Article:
In common with many fraternal and benefit societies Masonic lodges can be classed as ‘box societies’. That is, they kept their important documents and petty cash in a strongbox, which was usually kept by the treasurer. Often, two more officers would hold keys; all needed to be present to open the box, an obvious security measure. Curiously, the box below only has one lock. The lockplate indicates that this box was made in 1737, the year after the lodge was chartered. It is unusual for a society strongbox, both in terms of size and its lining: it may not have been used to keep cash but instead documents and deeds.
It is interesting to recall the financial arrangements of the Lodge in 1766. At this time, and for 40 years afterwards, there were no Banks in Dalkeith, and the Lodge funds were partly kept in the Box and partly by Members, who gave bills against the sums received by them. This Old Box Required two Keys to open and is, I believe, the explanation why there are still two Key-keepers amongst our Office-bearers, though the duties of their office have long passed away. Thus the Master at one of the Meetings expressed himself as well satisfied with the arrangements and deputed Brother David Crichton, the clerk, to receive the sums contained in the subscription bills and “hoped every Brother would voluntarily and readily discharge the sum annexed to his name”.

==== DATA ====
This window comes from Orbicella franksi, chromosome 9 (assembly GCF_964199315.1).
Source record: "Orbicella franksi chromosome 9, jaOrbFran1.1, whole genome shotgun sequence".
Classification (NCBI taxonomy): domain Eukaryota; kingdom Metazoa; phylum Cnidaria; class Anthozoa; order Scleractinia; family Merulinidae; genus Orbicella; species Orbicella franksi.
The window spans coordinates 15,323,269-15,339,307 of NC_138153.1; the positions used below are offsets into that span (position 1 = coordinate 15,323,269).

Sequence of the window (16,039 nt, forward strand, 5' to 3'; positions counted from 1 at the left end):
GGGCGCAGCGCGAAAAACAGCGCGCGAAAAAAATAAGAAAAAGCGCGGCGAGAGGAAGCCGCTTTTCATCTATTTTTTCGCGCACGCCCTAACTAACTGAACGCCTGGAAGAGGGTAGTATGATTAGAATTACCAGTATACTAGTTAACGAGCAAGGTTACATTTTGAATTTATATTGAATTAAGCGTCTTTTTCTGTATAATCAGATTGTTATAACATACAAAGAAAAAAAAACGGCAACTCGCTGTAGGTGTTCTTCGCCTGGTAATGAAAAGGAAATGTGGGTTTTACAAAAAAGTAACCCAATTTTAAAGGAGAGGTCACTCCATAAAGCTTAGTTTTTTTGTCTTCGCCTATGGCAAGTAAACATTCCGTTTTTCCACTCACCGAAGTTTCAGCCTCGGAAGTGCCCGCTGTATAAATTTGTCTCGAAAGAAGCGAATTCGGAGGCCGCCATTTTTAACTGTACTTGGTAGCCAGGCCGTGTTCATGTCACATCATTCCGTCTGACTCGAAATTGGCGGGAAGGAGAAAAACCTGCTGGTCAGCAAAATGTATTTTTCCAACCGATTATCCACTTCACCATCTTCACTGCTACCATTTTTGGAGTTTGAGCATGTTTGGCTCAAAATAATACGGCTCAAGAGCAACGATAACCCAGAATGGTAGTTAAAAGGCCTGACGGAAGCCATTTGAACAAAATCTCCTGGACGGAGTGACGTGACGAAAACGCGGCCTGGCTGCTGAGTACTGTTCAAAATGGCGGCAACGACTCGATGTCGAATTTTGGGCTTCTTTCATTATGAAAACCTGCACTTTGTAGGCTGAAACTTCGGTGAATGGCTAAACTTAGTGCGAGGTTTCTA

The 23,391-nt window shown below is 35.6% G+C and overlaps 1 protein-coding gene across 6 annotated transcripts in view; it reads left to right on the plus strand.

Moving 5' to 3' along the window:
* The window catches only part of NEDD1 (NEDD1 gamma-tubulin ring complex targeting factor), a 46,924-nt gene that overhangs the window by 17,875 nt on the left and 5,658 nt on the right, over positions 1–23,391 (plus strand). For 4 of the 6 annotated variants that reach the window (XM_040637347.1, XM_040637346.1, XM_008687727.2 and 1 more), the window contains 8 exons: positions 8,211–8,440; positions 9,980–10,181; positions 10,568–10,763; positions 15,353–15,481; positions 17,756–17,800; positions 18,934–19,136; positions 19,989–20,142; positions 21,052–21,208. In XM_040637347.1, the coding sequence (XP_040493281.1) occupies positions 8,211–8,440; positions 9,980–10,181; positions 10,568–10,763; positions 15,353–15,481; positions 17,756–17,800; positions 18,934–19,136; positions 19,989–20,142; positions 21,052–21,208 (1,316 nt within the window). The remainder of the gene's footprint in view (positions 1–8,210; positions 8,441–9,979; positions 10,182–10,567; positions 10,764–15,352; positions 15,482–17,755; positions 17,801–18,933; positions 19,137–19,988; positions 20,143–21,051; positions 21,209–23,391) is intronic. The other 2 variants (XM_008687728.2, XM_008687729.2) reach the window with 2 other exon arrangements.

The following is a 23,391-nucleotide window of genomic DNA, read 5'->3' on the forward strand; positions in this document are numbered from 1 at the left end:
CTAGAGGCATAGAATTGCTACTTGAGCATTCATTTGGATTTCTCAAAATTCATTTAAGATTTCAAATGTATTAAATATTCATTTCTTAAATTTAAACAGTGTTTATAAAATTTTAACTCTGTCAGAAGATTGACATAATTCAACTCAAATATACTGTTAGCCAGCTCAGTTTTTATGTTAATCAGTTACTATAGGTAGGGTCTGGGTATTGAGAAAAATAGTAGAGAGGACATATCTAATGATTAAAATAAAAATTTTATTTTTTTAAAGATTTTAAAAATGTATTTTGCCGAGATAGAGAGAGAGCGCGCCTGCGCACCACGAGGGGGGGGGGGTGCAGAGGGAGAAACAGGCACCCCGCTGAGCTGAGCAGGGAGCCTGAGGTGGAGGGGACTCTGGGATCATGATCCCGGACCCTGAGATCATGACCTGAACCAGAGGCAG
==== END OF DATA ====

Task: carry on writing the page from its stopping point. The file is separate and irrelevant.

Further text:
Behind the Masters Chair is a cavity in the stone work of the building. The door is made of iron and requires two keys to open. Into this cavity fits exactly the original strong box of the lodge, which also requires two keys to open, and as already stated, the keys were kept by different brethren. There must have been considerable inconvenience when access was required to the Box and one or other of the Key Keepers was not present.